Supply chain

Key findings from ten years of commitment and innovation in progressing BAME people in the workplace.
The race equality awards were established to provide a vehicle for employers to showcase best practice. The past ten years have provided a rich source of best practice and guidance collated in this document with a focus on Leadership / Progression / Recruitment / Engagement / and Impact. 
When Race for Opportunity was started almost 20 years ago one of the key foundational pillars of the campaign was supporting ethnic minority owned businesses and entrepeneurs to access supply chain opportunities.   Our recent Race at the Top report spotlighted a growing number of of Black, Asian and Minority  Ethnic (BAME) people who were opting for self=employment either by desire or necessity as a route to employment.  One of the key recommendations we made in the Race at the Top report was for ' the government to use its procurement spending power to ensure that businesses who tender for public contracts can demonstrate a commitment to race diversity within their supply chain.' 

Increased job aspirations must result in more vibrant and economically empowered communities

The Rt Hon. Danny Alexander M.P. Chief Secretary to the Treasury responded by circulating the Race at the Top report to all government departments and highlighting this recommendation, demonstrating leadership in government for greater supply chain diversity in the public sector.
 This responsible business action isn't just about engaging with more diverse service and goods suppliers.  Members of procurement teams can also act as mentors and coaches to BAME-led SME's in order to share advice and information on their procurement practices, enabling these SME's to more successfully compete for public and private sector contracts in the future.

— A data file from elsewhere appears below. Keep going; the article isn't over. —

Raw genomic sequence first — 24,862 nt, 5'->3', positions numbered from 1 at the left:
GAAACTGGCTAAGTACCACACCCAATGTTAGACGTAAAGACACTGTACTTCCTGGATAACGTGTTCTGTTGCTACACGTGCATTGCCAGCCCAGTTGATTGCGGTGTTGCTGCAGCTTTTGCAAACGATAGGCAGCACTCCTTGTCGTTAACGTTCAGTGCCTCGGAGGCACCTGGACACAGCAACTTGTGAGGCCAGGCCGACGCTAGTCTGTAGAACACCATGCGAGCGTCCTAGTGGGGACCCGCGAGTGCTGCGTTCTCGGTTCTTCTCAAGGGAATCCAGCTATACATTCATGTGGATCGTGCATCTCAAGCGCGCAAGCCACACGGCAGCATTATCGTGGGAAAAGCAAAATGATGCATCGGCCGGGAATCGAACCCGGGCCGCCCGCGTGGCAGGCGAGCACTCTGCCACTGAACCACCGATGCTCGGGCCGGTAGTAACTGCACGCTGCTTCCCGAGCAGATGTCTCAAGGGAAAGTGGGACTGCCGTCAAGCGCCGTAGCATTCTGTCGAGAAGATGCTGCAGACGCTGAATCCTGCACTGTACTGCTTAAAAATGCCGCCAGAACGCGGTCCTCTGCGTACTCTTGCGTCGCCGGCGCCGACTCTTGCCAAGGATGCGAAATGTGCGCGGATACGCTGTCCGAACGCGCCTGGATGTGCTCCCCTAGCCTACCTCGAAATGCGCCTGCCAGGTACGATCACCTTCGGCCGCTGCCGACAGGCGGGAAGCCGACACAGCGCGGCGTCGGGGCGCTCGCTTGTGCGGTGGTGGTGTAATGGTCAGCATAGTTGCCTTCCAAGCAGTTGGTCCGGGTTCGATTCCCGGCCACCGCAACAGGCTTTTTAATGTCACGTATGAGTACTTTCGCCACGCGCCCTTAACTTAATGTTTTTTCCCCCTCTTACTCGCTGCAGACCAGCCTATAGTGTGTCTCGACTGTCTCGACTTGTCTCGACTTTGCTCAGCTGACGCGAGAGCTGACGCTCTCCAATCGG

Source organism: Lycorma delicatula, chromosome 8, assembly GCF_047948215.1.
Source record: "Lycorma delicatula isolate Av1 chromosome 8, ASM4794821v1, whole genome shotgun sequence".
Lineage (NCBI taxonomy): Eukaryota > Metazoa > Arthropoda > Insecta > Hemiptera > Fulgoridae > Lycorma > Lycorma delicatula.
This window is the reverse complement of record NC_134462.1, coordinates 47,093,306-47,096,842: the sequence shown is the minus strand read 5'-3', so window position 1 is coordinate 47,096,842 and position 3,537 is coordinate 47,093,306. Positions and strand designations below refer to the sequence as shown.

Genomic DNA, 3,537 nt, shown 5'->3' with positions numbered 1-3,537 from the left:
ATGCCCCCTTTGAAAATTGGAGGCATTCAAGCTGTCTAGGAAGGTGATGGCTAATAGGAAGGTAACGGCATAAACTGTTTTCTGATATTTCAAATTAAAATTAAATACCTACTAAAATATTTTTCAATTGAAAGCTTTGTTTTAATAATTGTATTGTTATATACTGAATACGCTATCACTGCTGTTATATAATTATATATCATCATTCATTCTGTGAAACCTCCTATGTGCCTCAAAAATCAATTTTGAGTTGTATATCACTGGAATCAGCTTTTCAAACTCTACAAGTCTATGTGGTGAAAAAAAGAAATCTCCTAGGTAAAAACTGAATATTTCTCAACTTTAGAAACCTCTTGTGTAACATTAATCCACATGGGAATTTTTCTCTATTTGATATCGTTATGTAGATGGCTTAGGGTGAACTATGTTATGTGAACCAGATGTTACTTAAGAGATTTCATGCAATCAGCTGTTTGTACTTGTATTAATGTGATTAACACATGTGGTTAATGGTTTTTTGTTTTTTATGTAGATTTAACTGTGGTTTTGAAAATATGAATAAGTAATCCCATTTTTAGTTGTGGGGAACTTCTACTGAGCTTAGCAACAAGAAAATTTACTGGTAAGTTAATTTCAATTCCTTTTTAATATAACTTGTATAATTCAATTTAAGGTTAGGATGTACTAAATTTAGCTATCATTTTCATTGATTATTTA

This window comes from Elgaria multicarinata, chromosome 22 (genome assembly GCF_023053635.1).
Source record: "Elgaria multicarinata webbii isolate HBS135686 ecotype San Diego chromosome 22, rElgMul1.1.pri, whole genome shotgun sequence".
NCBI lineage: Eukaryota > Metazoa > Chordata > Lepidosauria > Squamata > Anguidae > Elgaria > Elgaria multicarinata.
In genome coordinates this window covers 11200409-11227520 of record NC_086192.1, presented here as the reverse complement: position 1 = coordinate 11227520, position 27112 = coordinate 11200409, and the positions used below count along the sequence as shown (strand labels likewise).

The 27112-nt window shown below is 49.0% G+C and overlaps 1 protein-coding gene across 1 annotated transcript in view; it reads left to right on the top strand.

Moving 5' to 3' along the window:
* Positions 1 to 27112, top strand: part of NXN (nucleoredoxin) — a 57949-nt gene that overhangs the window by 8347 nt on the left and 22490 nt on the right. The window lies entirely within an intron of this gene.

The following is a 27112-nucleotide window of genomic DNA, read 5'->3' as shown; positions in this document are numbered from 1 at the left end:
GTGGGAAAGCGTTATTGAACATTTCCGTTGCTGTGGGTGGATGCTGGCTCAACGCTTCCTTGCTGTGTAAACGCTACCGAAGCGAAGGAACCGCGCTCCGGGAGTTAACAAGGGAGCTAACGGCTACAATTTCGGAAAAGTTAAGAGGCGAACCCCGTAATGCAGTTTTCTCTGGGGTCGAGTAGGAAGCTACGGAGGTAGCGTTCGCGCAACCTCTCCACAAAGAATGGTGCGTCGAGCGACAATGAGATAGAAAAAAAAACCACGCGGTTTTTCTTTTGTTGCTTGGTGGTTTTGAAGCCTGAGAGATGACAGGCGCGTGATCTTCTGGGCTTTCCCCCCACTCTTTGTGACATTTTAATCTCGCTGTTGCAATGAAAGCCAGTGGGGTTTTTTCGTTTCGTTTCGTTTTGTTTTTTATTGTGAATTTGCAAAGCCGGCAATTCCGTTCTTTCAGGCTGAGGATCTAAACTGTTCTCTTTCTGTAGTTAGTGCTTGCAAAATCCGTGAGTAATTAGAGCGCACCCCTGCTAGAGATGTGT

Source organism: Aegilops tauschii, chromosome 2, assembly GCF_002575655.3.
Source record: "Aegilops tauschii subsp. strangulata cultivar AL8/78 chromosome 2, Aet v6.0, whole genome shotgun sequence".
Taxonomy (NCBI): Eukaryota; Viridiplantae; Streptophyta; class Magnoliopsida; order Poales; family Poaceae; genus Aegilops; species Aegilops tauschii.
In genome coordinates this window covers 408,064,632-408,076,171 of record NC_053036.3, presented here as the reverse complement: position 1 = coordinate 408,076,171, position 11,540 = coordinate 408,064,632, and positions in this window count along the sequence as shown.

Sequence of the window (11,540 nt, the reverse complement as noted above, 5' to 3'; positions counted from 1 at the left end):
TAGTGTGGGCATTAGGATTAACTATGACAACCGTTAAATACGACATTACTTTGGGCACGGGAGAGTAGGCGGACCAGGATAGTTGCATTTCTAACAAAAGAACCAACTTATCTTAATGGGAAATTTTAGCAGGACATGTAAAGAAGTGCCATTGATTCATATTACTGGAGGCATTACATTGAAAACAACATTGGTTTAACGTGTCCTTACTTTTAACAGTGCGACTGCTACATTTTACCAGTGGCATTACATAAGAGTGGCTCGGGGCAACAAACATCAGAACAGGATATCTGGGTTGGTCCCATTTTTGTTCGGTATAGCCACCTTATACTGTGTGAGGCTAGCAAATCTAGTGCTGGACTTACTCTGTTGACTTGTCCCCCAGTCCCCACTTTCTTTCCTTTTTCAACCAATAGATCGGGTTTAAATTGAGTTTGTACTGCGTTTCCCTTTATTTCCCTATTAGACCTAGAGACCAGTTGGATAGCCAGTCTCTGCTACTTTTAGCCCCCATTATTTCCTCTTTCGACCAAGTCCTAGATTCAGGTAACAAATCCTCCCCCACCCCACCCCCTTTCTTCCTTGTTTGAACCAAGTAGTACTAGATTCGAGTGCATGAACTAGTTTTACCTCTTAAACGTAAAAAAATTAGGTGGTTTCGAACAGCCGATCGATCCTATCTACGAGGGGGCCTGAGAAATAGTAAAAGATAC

The factsheet focuses on BAME Women as we believe with all the focus on enterprise it is important that we recognise that all thriving ethnic minority businesses- owned by both men and women - will contribute to increased employment and greater opportunities to utilise skills and talents.  Additional benefits to communities will include increased and raised aspirations, an increase in the volume of local job opportunities which in turn must result in more vibrant and economically empowered communities. 
Part two of the toolkit for building a robust Global Diversity Strategy, examining how to establish metrics.
A two part toolkit designed to assist the building of a robust global diversity strategy.
The campaign's work continues:
The results of Census 2011, will give a true reflection of the composition of the UK population and probably highlight the growth of its ethnic minority communities. The need to support employers in creating diverse and inclusive environments will be even greater, including the need to address key issues around globalisation and social mobility.
Race for Opportunity, the race campaign from Business in the Community.